to gain education and insight into how to create wealth through investments
and the risks associated with investing.
The Rules and Requirements
While Title III opens the door for a host of new investors, it also brings
the need for awareness of the rules surrounding investment. The JOBS Act
paved the way for companies to raise an unlimited amount of capital from
private markets and increased the IPO restriction from $5M to $50 Million.
The “funding portal” portion of the law under Title III went
into effect May 16, 2016, and as such not only carried some new regulations
on its implementation but, in some ways, eased the restrictions on how
offerings are handled.
Investor Limits – The final rules implemented restrictions on how much a retail
investor can contribute. For those making under $100K annually, they are
allowed to invest the greater of $2000 or 5% of their gross annual income.
For individuals who have a yearly gross income or net worth above $100,000,
they can invest the lesser of 10% of the net worth or income annually.
Suitability – Suitability standards are not required under Reg. CF as with broker-dealer
offerings. Funding portals have no responsibility to determine whether
an investment is consistent with an investor’s objectives. Alternatively,
broker-dealers are required only to consider those investments which are
in their client’s best interest.
Structure – Besides not having a requirement of principal or supervisory oversight
before initiating a transaction, funding portals are not obligated to
provide advice or have any certification in place for the establishment
of a recommendation for investment. Portals are allowed to rely on disclosures
from the issuers, with no liability unless obvious red flags are uncovered.
AML Issues – Portals have no requirement to perform AML evaluation of a company
or their investors. While there is no obligation, crowdfunding sites will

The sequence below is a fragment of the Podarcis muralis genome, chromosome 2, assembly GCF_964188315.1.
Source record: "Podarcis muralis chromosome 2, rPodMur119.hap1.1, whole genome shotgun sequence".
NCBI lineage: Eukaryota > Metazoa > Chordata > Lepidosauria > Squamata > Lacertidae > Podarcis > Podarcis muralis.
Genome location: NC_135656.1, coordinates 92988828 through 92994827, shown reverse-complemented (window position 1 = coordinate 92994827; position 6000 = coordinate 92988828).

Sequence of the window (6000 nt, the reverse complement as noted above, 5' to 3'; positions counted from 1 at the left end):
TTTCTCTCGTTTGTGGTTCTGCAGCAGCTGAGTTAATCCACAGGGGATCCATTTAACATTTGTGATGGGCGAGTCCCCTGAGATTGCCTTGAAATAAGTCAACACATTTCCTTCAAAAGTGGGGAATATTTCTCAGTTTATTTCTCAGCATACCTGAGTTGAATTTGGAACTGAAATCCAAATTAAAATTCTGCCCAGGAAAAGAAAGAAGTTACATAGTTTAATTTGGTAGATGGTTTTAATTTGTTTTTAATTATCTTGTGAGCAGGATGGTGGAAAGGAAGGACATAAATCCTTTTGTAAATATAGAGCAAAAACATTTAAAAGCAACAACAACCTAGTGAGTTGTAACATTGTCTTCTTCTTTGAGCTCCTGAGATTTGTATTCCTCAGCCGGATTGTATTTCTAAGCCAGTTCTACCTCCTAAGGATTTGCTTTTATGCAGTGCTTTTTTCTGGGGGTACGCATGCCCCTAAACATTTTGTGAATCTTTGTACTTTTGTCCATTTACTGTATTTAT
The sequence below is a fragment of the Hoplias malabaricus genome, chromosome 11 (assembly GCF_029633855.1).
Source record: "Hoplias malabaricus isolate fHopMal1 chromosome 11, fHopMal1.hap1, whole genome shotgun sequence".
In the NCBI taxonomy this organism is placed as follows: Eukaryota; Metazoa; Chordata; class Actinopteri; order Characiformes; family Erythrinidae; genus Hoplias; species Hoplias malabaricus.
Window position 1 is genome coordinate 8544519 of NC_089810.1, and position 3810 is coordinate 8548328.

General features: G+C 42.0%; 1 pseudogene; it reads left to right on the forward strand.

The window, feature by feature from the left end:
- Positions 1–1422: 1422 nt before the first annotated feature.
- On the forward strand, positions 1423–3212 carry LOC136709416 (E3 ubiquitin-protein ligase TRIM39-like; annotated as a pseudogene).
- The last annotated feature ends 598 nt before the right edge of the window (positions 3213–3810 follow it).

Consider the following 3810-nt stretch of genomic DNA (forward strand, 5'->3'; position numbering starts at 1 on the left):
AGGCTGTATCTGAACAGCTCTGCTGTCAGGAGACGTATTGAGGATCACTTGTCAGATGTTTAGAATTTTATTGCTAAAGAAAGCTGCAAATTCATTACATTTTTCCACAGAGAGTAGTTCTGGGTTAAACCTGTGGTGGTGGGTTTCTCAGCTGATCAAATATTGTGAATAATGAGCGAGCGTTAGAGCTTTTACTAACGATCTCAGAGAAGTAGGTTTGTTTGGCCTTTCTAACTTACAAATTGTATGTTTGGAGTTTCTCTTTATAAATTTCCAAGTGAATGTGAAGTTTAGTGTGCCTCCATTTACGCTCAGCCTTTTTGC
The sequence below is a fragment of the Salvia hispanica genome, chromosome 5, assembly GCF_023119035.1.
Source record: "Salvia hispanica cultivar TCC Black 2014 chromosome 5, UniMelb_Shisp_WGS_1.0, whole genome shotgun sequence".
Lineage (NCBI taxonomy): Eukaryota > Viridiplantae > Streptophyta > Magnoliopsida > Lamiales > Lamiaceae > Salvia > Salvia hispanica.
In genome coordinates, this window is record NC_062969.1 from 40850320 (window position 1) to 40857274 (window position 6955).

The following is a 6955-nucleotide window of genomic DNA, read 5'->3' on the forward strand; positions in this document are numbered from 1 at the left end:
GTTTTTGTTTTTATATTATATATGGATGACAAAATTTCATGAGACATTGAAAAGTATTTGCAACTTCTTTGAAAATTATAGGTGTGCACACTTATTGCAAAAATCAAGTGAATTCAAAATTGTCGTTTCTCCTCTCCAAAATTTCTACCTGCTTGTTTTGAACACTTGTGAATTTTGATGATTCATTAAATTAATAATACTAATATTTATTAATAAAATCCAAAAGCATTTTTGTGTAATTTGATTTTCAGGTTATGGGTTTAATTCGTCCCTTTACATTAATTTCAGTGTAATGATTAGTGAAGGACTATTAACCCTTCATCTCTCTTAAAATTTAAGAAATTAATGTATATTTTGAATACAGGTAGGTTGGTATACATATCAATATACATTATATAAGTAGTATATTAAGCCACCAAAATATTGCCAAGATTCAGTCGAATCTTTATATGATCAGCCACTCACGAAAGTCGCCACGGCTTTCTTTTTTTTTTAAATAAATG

want to do their best to ensure they are complying with most AML guidelines,
and most portals are implying they will adhere to those same standards.
Funding Requirements – Funding portals use various funding mechanisms that they provide
to their customers. An investor from a crowdfunding site may use debit
cards, credit cards, or online payment services to fund their account.
As such, this may open the risk for reversal of commitment due to insufficient
funds or credit card reversals.
Escrow – The rules dictate that a third-party escrow company, such as broker-dealer,
bank, or credit union, must hold all funds and securities. While these
entities can hold the funds, they cannot act as an independent escrow company.
Size of Offerings – Funding portals are not permitted to allow Reg. D or other restricted
offerings. Crowdfunded offerings are limited to $1M in aggregate per year.
Transactional Changes –Under Reg. CF, funding portals are required to give notice and
wait five days before an investor can re-commit funds. No new subscription
documents are required.
Solicitation - A funding portal may not solicit sales of Reg. CF securities and the
issuers of the securities are not allowed to communicate with investors
outside of the crowdfunding site. The funding portal is allowed to provide
information on investments, though it must remain general in nature.
It is still left to be seen how well the crowdfunding option will work,
but so far the outlook from industry analysts has been mostly positive.
Allowing a network of investors that has produced hundreds of successful
startups to now share in the financial success of those companies with
which they invest, should provide a long-awaited boost in the amount of
private capital available for small businesses and startups.